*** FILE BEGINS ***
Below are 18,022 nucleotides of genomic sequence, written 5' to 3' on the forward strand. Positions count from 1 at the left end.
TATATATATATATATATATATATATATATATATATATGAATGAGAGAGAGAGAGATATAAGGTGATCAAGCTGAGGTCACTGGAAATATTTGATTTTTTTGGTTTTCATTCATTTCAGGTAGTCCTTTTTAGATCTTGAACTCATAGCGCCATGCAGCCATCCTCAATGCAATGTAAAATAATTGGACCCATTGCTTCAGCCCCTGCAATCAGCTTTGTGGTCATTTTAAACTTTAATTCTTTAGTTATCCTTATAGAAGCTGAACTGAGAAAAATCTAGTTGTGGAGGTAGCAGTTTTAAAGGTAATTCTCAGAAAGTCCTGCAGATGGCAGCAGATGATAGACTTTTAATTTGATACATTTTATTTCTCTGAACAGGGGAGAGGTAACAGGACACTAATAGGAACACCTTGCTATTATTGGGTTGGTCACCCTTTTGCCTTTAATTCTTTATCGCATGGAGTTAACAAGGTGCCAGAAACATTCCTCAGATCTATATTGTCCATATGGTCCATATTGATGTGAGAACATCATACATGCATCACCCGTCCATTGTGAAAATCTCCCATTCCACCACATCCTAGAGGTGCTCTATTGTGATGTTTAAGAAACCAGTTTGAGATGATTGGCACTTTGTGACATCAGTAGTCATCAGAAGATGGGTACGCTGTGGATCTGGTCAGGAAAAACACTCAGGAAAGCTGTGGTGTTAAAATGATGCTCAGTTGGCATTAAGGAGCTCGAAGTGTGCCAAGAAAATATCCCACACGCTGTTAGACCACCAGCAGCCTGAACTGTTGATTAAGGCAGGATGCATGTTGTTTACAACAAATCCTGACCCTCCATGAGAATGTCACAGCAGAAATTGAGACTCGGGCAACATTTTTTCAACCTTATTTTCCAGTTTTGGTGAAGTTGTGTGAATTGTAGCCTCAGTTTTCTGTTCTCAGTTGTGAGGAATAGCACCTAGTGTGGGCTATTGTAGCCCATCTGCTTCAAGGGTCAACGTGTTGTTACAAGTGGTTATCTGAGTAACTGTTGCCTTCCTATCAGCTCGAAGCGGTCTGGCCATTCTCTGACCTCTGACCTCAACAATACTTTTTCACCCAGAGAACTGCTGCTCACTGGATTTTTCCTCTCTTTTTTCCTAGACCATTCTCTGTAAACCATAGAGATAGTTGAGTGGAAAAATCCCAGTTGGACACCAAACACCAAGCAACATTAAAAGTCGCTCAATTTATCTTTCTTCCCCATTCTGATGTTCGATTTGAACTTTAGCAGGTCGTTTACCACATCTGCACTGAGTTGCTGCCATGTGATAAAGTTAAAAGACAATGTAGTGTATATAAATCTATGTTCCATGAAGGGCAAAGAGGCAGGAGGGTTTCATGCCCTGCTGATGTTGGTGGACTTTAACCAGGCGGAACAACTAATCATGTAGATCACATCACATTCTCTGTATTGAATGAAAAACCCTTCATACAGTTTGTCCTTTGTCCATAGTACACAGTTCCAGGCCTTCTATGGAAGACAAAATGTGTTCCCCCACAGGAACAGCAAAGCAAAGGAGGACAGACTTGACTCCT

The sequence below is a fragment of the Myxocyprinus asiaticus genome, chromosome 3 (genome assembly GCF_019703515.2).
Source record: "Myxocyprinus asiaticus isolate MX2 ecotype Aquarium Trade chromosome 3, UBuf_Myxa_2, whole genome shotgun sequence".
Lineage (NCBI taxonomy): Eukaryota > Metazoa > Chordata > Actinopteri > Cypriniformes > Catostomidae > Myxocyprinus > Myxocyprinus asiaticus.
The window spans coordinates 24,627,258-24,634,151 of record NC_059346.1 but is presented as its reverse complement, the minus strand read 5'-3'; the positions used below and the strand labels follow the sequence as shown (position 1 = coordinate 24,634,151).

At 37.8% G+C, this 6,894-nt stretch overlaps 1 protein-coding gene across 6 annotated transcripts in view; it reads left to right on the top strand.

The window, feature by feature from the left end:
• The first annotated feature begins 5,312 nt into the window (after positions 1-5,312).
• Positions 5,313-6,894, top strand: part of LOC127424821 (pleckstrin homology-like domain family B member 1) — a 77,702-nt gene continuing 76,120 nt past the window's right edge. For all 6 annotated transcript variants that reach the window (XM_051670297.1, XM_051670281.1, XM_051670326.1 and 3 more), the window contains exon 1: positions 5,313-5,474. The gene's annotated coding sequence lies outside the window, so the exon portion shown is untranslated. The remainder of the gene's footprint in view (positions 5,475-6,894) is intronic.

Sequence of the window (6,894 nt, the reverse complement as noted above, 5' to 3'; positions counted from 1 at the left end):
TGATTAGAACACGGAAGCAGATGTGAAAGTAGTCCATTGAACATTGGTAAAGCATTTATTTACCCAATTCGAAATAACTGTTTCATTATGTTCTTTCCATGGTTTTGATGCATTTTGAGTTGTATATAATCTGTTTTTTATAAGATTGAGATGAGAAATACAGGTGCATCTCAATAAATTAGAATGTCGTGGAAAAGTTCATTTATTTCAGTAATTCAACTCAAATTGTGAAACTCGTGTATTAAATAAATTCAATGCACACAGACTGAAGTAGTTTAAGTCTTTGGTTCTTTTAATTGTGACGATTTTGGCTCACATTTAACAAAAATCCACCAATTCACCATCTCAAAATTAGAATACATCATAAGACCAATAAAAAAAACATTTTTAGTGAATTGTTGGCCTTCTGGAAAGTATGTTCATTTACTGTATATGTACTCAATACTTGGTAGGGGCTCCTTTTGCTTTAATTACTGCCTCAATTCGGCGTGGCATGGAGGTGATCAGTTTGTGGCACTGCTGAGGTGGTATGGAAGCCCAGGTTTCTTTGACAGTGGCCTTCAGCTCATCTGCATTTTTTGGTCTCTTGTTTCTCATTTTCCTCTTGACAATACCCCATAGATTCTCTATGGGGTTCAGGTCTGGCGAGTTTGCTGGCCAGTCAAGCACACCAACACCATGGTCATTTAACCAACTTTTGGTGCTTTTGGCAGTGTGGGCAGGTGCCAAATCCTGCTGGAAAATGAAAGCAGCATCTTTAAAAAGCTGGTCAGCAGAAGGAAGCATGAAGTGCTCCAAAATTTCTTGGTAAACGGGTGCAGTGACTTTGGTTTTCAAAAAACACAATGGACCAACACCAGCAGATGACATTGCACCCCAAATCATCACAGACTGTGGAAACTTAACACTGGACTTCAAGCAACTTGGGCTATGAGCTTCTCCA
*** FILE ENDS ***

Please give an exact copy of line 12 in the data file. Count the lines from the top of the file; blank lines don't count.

TGATTAGAACACGGAAGCAGATGTGAAAGTAGTCCATTGAACATTGGTAAAGCATTTATTTACCCAATTCGAAATAACTGTTTCATTATGTTCTTTCCATGGTTTTGATGCATTTTGAGTTGTATATAATCTGTTTTTTATAAGATTGAGATGAGAAATACAGGTGCATCTCAATAAATTAGAATGTCGTGGAAAAGTTCATTTATTTCAGTAATTCAACTCAAATTGTGAAACTCGTGTATTAAATAAATTCAATGCACACAGACTGAAGTAGTTTAAGTCTTTGGTTCTTTTAATTGTGACGATTTTGGCTCACATTTAACAAAAATCCACCAATTCACCATCTCAAAATTAGAATACATCATAAGACCAATAAAAAAAACATTTTTAGTGAATTGTTGGCCTTCTGGAAAGTATGTTCATTTACTGTATATGTACTCAATACTTGGTAGGGGCTCCTTTTGCTTTAATTACTGCCTCAATTCGGCGTGGCATGGAGGTGATCAGTTTGTGGCACTGCTGAGGTGGTATGGAAGCCCAGGTTTCTTTGACAGTGGCCTTCAGCTCATCTGCATTTTTTGGTCTCTTGTTTCTCATTTTCCTCTTGACAATACCCCATAGATTCTCTATGGGGTTCAGGTCTGGCGAGTTTGCTGGCCAGTCAAGCACACCAACACCATGGTCATTTAACCAACTTTTGGTGCTTTTGGCAGTGTGGGCAGGTGCCAAATCCTGCTGGAAAATGAAAGCAGCATCTTTAAAAAGCTGGTCAGCAGAAGGAAGCATGAAGTGCTCCAAAATTTCTTGGTAAACGGGTGCAGTGACTTTGGTTTTCAAAAAACACAATGGACCAACACCAGCAGATGACATTGCACCCCAAATCATCACAGACTGTGGAAACTTAACACTGGACTTCAAGCAACTTGGGCTATGAGCTTCTCCA